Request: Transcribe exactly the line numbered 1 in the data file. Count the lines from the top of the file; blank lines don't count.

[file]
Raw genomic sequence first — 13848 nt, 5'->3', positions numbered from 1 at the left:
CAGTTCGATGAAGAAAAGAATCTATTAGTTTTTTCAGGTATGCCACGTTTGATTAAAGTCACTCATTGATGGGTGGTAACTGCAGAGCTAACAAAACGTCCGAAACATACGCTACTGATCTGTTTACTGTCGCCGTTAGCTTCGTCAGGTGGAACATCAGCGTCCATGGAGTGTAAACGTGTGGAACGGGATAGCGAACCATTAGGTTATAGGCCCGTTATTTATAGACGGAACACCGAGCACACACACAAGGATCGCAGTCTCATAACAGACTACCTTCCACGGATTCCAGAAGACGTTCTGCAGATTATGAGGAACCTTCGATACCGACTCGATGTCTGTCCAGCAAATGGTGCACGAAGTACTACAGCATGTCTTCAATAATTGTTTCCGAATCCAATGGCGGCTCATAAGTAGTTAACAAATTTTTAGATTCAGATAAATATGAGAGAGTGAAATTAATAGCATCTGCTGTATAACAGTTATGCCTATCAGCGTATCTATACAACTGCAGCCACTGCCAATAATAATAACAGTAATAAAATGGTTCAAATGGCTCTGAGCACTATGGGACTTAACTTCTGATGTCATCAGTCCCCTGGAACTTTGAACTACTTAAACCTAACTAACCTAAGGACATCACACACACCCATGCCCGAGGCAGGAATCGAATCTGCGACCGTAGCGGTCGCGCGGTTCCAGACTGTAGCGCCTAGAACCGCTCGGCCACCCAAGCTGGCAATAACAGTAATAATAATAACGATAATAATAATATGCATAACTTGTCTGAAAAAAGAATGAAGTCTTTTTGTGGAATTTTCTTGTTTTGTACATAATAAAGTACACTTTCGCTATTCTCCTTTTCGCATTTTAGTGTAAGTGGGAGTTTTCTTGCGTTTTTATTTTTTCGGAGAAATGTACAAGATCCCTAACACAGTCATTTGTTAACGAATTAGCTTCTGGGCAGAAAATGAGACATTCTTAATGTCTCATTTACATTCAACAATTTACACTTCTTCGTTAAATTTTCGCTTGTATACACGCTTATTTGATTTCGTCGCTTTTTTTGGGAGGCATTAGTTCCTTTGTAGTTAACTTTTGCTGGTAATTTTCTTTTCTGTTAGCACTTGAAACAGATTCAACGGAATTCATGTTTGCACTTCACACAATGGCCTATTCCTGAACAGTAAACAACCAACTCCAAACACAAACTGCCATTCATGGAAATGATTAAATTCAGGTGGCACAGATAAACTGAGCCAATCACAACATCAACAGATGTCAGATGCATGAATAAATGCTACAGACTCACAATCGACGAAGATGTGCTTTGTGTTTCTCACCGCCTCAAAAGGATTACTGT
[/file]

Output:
Raw genomic sequence first — 13848 nt, 5'->3', positions numbered from 1 at the left: